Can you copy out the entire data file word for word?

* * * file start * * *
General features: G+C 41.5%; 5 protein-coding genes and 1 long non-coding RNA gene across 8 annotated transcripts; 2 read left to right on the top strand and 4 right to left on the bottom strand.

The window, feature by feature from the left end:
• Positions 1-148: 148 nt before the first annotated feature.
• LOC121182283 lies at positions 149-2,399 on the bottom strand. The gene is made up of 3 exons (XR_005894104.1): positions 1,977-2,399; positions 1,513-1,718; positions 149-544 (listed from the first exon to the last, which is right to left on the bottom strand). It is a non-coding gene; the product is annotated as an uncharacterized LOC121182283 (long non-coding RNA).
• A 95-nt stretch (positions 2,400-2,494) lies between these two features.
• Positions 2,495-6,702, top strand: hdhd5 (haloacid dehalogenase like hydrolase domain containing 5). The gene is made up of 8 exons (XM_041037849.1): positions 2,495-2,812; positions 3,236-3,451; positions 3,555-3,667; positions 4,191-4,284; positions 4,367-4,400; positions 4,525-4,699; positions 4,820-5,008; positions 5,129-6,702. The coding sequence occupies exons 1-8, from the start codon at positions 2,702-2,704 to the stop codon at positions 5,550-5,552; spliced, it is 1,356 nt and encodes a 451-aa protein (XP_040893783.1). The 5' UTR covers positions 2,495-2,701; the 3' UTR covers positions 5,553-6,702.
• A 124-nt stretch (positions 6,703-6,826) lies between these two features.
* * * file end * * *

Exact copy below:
General features: G+C 41.5%; 5 protein-coding genes and 1 long non-coding RNA gene across 8 annotated transcripts; 2 read left to right on the top strand and 4 right to left on the bottom strand.

The window, feature by feature from the left end:
• Positions 1-148: 148 nt before the first annotated feature.
• LOC121182283 lies at positions 149-2,399 on the bottom strand. The gene is made up of 3 exons (XR_005894104.1): positions 1,977-2,399; positions 1,513-1,718; positions 149-544 (listed from the first exon to the last, which is right to left on the bottom strand). It is a non-coding gene; the product is annotated as an uncharacterized LOC121182283 (long non-coding RNA).
• A 95-nt stretch (positions 2,400-2,494) lies between these two features.
• Positions 2,495-6,702, top strand: hdhd5 (haloacid dehalogenase like hydrolase domain containing 5). The gene is made up of 8 exons (XM_041037849.1): positions 2,495-2,812; positions 3,236-3,451; positions 3,555-3,667; positions 4,191-4,284; positions 4,367-4,400; positions 4,525-4,699; positions 4,820-5,008; positions 5,129-6,702. The coding sequence occupies exons 1-8, from the start codon at positions 2,702-2,704 to the stop codon at positions 5,550-5,552; spliced, it is 1,356 nt and encodes a 451-aa protein (XP_040893783.1). The 5' UTR covers positions 2,495-2,701; the 3' UTR covers positions 5,553-6,702.
• A 124-nt stretch (positions 6,703-6,826) lies between these two features.